“We had an incident where one young mother said her husband forcibly removed and implant that we had installed onto her arm with a knife. So, you can imagine what some of the young women go through when they seek help. They are made to believe that their job is to bear children.”
Next to Ms Beroane sits 23-year-old Khauhelo Khoelane, a mother of a 20 months old baby. She married her 25-year-old sweetheart three years ago.
Prior to her marriage, Ms Khoelane was on contraceptives. She primarily chose to use contraceptives because they suppressed her monthly menstrual periods because she could not afford sanitary pads. Sanitary pads are a luxury for the rich in the community.
“I heard other women talking about the contraceptives. I then decided to try them. I only stopped using them at the instruction of my husband. He wanted a child. I was not ready to have a child. I did not want to stop using contraceptives but I had to because of my husband,” Ms Khoelane said.
Nevertheless, a few months later, she was pregnant with her first born. While she welcomed her bundle of joy into her arms.
“We have since separated. We clashed a lot with his relatives.”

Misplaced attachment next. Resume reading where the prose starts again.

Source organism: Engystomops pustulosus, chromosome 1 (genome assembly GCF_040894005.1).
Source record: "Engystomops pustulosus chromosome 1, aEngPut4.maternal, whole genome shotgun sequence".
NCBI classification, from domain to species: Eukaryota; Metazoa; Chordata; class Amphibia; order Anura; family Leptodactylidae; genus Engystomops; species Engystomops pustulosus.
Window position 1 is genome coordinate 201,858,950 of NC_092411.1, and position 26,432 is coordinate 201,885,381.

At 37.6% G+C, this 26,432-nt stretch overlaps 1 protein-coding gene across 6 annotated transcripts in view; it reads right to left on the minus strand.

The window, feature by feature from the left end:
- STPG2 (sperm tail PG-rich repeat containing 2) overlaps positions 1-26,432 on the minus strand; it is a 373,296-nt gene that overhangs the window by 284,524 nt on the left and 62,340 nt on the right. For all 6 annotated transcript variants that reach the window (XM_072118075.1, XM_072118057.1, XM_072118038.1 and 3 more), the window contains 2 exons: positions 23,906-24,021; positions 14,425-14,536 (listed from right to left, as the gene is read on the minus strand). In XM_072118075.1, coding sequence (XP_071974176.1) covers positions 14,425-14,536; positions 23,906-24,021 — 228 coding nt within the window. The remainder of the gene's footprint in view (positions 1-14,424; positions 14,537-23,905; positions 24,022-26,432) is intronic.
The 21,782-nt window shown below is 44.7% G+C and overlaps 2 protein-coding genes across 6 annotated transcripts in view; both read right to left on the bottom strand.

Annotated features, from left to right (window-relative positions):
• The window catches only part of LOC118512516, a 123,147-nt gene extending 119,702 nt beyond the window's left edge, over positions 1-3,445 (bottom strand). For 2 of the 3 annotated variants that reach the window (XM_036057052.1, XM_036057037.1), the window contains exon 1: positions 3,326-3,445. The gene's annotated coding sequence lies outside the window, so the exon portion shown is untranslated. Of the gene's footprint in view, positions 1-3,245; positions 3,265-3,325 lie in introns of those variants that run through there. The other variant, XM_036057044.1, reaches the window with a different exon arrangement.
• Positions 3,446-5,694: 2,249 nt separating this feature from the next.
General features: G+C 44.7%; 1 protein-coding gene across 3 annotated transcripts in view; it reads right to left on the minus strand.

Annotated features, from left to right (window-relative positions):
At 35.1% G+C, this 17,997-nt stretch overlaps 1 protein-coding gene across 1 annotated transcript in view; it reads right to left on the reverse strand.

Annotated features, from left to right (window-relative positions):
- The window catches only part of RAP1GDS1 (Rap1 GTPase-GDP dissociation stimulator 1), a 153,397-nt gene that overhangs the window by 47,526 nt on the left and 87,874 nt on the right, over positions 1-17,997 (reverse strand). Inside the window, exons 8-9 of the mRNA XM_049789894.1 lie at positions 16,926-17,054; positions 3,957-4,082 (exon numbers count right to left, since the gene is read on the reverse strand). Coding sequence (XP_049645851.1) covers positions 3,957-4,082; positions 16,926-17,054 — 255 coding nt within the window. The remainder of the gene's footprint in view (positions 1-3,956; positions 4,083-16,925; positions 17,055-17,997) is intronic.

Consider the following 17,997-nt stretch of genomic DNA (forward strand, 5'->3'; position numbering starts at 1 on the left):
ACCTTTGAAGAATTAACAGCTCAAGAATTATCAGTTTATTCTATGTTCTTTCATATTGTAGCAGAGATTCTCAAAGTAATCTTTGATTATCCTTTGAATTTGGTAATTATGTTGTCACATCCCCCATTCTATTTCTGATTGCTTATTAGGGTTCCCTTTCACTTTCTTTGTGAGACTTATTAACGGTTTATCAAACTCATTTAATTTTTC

Teenage pregnancies are common for girls as young as 13 in Dilli-Dilli and this has motivated the partnership between the UNFPA and the LPPA.
UNFPA national program analyst, ‘Maseretse Ratia said almost eight in every 10 females in Lesotho aged 15 to 19 years have had their first sexual encounter. The numbers are worryingly high compared to males where only one in every 10 would have had sex when they are between 15 to 24 years old.
Quthing ranks highest in teenage pregnancies, Ms Ratia said. In 2015 alone, 23 percent of all pregnancies in Quthing were of teenagers. This means four girls in every 10 were pregnant with their first child.
However, the statistics are not shocking for Ms Makuebu.
“Early pregnancies have been normalised by elders in this community,” Ms Makuebu said.
“We hope our committee will address this challenge.”
Although the apathy of men in conscientization activities has been problematic in the past, Ms Makuebu says there is light at the end of the tunnel. From October to December 2019, about 19 100 males and females accessed family planning services at Dilli-Dilli Health Centre.
The numbers declined this year because of travel restrictions after the Covid-19 outbreak with only 2 406 people accessing family planning services from July to September 2020.
Parliamentary social cluster portfolio committee chairperson, Fako Moshoeshoe, said they are planning to visit communities to sensitise them about the dangers of teenage pregnancies.
Mr Moshoeshoe however, said they were banking on the financial support of the Southern African Development Community Forum (SADC) Parliamentary Forum’s SRHR initiative.
Mr Moshoeshoe also said Lesotho is on the verge of finalising the amendment of the Child Protection Act of 2010, a legal framework which will be used to protect children from abuses such as child marriage.
“The bill will probably be presented in parliament before the end of this year for parliamentary discussion and eventually enactment into law,” Mr Moshoeshoe said.